Year of Women Mentorship Program attended: 2005 – as a participant and 2009 – as co-facilitator.

Lillian D. Silubrico

I participated in the training for the first time in 2005. The training opened new venues for learning, from understanding different cultures to learning English and most importantly, learning about the technology,  practices and values of Canadian cooperatives and of other countries through the classroom discussion with the other participants.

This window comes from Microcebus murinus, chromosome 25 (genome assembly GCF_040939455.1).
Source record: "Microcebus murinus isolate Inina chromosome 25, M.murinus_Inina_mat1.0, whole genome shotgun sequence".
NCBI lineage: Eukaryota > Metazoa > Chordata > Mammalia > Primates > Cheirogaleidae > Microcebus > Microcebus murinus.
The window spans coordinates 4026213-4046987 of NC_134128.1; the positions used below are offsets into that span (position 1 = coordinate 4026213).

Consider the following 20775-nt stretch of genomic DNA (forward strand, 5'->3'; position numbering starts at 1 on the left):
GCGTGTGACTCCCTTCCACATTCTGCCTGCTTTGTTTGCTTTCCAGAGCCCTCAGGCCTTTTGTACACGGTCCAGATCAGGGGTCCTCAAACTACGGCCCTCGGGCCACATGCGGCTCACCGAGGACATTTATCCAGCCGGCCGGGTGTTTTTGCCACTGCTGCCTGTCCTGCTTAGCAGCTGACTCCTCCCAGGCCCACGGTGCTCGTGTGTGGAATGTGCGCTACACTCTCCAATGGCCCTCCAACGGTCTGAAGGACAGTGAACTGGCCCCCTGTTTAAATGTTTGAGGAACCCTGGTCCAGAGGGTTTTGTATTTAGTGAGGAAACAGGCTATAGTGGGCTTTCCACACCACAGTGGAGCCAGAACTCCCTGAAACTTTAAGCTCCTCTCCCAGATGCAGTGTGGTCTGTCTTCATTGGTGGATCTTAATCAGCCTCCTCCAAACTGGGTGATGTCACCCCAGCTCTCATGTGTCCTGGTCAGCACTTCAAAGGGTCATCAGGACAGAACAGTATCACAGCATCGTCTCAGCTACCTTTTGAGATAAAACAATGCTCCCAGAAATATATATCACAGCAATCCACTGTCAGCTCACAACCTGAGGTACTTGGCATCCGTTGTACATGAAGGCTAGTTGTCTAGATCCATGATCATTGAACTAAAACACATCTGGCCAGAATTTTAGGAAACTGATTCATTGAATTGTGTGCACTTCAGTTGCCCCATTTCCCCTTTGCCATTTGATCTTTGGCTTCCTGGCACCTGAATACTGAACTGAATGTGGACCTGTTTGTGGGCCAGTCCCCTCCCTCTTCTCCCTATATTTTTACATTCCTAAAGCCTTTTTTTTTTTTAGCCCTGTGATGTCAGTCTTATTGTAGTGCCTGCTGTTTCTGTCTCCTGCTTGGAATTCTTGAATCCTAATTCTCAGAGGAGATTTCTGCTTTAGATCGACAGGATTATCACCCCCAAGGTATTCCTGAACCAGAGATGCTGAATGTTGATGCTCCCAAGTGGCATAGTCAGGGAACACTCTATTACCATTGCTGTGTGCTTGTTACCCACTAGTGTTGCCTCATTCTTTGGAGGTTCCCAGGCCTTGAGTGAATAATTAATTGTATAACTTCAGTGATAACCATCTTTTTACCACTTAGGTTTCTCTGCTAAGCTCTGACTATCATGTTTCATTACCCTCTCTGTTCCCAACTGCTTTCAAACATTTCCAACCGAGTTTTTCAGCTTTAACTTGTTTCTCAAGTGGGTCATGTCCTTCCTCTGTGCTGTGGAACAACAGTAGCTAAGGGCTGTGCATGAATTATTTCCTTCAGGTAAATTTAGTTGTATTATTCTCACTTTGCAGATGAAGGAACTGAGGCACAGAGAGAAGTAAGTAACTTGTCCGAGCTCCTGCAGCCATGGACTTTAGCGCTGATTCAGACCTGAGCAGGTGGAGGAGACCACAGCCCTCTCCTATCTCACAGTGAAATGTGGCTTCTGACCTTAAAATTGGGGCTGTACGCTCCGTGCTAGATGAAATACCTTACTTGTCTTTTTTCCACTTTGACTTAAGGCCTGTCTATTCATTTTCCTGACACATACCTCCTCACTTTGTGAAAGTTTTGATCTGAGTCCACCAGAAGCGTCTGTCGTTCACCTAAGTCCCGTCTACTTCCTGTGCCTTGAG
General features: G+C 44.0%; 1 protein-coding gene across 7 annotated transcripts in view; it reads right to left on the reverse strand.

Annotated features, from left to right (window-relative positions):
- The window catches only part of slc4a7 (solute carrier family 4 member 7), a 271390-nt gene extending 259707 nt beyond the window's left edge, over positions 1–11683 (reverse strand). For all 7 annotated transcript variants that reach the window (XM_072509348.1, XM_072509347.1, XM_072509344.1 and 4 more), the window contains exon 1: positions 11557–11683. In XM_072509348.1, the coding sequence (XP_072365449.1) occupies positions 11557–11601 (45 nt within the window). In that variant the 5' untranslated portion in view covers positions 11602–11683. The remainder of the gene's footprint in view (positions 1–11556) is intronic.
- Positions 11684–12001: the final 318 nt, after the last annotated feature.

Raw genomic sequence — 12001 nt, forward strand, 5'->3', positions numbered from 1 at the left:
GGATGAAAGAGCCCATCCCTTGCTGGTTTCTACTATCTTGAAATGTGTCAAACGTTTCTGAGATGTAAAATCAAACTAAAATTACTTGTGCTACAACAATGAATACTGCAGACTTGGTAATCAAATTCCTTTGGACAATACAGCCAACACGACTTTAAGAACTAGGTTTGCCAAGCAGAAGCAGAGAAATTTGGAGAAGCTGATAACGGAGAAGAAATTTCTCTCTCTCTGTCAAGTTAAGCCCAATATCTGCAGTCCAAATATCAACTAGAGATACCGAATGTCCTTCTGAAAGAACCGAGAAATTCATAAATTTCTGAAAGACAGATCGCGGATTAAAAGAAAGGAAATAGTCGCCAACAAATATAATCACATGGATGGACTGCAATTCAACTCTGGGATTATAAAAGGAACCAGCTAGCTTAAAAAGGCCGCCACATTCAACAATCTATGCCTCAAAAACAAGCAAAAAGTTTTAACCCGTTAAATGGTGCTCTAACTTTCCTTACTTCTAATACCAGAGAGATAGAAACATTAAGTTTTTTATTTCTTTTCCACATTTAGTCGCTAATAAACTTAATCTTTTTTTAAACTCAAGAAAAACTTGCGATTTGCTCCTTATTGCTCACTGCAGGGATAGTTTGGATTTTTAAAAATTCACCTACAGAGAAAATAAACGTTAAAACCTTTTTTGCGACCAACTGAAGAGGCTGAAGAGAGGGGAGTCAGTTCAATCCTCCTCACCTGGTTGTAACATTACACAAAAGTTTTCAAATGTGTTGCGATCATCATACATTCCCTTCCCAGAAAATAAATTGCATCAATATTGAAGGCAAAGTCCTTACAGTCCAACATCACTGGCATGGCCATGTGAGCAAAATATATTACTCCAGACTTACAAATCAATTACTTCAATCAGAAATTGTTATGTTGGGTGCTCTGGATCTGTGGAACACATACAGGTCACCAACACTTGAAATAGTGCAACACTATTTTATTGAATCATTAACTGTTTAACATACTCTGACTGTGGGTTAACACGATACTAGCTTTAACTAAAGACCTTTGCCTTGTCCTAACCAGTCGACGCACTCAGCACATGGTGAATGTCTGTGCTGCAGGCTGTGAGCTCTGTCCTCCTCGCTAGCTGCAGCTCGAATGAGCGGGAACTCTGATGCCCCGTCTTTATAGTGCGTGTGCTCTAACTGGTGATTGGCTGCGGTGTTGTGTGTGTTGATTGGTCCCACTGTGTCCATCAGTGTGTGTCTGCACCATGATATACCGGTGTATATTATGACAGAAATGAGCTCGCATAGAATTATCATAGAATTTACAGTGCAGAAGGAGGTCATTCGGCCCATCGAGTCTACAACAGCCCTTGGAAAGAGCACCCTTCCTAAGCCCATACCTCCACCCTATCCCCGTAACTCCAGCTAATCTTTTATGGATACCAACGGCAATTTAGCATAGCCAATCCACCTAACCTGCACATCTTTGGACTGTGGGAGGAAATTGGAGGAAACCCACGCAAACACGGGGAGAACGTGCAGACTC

Before the training, I believed cooperatives in the Philippines were big and doing well, especially in the cooperative I manage as a CEO. But after the Women Mentorship Program, I realized that we are just a small dot compared to what Canadian Cooperatives are doing. And we are very far in terms of technology, system and processes.

The learning and exposure we had in Canada opened my mind that there are a lot of possibilities that we can do to improve our cooperatives in the Philippines. I dreamed that time would come we could be like cooperatives in Canada. What they are doing in Canada can happen in the Philippines in the future. I knew this was a big dream, a lot of hard work.  After 16 years, I am still working in my cooperative and active in the federations. This is to keep my dream a reality before my retirement.